by Tim O’Dwyer M.A., LL.B
Agents might heed the Appeal Panel’s general warning to be “especially careful” that buyers are informed of material matters not discoverable through “undertaking usual enquiries,” and to be wary of not disclosing anything “particularly unusual” about a property.
STORY ONE FROM QUEENSLAND:
When Chris and Mary Carr went house‑hunting they noticed tradesmen working on one of the houses they inspected. “The owners are still preparing the property for sale”, remarked estate agent Warren Bligh during this inspection. Chris and Mary had a second inspection a few days later and soon decided to buy the house.
Bligh promptly prepared a contract containing the standard Law society / Real Estate Institute conditions, and suggested Carrs utilise one of the contract’s optional clauses. This made the contract, which Carrs happily signed, conditional upon satisfactory building/pest inspections of the property.
Carrs’ building and pest inspectors reported that the house was in good condition. Although termite workings could be seen, there was no evidence of termites and no visual timber damage. A chemical barrier had been applied, but some areas had been missed. Carrs were not happy with this state of affairs, cancelled the contract and got their deposit back.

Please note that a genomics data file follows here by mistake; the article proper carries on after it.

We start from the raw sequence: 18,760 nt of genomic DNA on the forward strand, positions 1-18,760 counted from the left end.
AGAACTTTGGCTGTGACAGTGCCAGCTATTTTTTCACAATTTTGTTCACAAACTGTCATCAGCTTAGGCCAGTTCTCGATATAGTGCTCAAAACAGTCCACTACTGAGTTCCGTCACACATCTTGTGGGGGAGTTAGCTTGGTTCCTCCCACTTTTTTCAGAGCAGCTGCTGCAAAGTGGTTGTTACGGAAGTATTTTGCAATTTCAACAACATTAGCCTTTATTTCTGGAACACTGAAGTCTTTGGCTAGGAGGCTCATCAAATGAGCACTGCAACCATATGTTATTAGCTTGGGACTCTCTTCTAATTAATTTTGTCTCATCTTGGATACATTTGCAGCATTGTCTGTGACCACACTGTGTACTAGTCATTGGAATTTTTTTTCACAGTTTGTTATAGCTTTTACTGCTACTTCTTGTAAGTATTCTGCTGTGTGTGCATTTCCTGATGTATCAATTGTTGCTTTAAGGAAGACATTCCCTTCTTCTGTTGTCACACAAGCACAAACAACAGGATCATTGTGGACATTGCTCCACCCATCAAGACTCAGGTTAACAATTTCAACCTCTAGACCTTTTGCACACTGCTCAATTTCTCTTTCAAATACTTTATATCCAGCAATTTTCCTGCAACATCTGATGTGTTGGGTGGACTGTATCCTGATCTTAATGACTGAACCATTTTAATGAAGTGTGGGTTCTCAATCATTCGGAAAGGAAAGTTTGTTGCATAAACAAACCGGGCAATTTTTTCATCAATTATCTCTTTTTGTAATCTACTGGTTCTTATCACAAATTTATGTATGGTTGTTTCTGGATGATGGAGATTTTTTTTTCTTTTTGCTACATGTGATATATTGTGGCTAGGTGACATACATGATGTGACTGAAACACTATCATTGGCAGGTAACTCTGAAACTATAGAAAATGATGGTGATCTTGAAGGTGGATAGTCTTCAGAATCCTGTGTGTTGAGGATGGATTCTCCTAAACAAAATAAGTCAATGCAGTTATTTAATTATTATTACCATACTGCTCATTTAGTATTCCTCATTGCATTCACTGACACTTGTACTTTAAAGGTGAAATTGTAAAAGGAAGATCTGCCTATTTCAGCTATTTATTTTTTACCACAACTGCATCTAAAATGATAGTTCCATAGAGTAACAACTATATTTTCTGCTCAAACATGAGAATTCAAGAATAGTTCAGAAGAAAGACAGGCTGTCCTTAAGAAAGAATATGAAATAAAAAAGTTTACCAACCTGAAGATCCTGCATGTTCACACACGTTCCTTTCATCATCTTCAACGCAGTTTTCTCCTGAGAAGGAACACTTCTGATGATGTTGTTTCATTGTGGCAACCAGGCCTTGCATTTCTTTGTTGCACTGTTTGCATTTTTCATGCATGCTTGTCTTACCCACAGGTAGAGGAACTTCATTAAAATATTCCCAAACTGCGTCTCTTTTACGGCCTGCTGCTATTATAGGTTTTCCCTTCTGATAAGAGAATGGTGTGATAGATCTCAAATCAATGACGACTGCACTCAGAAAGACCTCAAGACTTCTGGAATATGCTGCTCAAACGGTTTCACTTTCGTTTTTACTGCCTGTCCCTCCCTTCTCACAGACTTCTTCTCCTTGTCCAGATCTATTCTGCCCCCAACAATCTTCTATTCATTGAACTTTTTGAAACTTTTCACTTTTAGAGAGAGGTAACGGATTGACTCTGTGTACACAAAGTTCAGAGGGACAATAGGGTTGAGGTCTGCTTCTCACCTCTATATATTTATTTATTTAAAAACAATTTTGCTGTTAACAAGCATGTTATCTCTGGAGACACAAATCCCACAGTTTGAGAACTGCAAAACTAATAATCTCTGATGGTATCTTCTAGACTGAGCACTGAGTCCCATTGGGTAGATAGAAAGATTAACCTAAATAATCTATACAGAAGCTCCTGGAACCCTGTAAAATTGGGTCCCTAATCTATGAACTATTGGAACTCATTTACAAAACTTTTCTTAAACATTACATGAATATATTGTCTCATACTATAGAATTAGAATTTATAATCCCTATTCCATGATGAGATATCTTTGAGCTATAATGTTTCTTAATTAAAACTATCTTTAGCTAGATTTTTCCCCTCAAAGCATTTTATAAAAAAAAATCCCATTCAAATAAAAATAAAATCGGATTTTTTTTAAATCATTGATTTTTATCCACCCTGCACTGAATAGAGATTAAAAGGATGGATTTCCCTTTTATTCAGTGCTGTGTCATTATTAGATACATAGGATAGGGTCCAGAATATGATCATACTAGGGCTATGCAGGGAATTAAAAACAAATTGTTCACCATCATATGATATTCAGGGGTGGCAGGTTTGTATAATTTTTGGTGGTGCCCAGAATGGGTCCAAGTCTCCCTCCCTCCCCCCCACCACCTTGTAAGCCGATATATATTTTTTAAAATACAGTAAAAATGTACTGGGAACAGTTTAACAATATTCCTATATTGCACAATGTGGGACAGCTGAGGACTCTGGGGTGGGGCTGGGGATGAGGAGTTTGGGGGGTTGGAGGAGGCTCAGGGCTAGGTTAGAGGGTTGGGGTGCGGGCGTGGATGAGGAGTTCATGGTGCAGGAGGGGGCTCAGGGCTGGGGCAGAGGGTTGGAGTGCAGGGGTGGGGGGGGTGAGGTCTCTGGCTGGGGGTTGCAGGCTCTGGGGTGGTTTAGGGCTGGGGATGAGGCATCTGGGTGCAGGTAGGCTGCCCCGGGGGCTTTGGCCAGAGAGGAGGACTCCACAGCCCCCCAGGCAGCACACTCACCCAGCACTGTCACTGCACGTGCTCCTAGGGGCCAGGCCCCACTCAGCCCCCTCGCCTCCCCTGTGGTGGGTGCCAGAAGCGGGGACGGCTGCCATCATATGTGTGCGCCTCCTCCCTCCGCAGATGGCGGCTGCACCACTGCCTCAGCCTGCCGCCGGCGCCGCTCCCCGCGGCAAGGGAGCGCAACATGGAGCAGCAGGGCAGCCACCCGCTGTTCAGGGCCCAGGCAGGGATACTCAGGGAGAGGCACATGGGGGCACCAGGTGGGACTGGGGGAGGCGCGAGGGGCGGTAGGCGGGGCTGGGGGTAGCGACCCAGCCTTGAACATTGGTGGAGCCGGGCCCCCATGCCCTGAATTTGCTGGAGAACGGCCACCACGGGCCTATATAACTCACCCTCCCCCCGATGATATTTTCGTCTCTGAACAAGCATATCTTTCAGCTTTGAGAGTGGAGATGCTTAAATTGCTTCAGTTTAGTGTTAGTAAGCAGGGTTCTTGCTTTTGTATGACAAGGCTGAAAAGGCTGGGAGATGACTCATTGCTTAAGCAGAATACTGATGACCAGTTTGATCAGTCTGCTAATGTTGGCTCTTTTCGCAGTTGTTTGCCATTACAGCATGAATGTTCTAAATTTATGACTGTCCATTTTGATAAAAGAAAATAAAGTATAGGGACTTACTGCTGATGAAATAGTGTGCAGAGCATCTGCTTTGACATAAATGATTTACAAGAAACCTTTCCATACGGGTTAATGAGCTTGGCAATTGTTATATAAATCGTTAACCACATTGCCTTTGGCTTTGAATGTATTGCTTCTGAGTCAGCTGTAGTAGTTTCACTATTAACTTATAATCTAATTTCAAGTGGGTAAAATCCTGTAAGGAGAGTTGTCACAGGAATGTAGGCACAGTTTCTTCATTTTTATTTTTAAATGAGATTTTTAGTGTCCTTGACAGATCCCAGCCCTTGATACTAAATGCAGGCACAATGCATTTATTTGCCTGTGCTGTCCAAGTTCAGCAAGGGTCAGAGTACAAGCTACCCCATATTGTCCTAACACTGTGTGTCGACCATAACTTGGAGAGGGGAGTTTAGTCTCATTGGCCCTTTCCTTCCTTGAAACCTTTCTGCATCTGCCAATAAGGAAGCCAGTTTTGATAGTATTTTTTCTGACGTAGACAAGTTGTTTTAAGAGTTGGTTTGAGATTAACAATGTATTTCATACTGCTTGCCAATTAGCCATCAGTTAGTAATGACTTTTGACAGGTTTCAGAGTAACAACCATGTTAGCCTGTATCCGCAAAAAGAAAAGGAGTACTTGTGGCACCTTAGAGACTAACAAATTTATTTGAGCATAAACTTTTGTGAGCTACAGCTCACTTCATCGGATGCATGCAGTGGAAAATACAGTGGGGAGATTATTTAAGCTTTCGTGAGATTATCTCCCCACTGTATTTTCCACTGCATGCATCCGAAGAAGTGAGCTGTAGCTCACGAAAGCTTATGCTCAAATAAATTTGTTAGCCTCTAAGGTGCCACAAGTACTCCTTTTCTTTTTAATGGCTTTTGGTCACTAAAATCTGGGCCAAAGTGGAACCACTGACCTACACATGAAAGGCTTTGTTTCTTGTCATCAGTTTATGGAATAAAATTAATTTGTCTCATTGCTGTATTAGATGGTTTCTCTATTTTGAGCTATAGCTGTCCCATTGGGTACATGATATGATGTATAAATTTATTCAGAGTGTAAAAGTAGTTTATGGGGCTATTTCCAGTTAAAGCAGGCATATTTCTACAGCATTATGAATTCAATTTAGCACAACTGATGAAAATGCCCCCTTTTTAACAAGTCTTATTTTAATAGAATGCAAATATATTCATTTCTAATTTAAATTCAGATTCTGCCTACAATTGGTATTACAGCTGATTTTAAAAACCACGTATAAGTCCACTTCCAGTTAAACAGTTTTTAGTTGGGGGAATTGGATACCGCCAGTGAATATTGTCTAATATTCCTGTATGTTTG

This often happens with residential sales, except in the A.C.T. where sellers must supply building and pest reports to prospective buyers. What followed here was unusual. Carrs discovered that Bligh had not told the full story behind why tradesmen were at the property. What he knew (but did not disclose) was that the owners, before listing for sale, became aware of termites in the house. Pest controllers were engaged to undertake treatment and preventative programs while tradesmen were needed to repair the termite damage.
Carrs would not have contracted to buy this property (and wasted good money on reports) if they’d known these facts first.
What followed next was more unusual. Carrs complained to the local Fair Trading office which brought disciplinary proceedings against Bligh in a Consumer Tribunal. He was charged with breaching statutory Code of Conduct obligations by, firstly, failing to act fairly and, secondly, by engaging in misleading conduct.
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